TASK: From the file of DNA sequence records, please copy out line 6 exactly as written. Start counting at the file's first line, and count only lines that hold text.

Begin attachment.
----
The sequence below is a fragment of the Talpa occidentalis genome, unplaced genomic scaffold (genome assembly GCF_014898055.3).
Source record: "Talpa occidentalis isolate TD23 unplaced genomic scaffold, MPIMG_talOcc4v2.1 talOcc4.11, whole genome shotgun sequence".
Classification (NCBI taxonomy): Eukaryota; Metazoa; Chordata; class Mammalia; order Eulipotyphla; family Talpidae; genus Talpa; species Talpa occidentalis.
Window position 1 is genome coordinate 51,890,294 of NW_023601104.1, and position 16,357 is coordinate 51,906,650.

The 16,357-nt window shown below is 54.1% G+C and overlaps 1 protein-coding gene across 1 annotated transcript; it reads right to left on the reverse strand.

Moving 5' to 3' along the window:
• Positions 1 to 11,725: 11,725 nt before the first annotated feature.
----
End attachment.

Moving 5' to 3' along the window: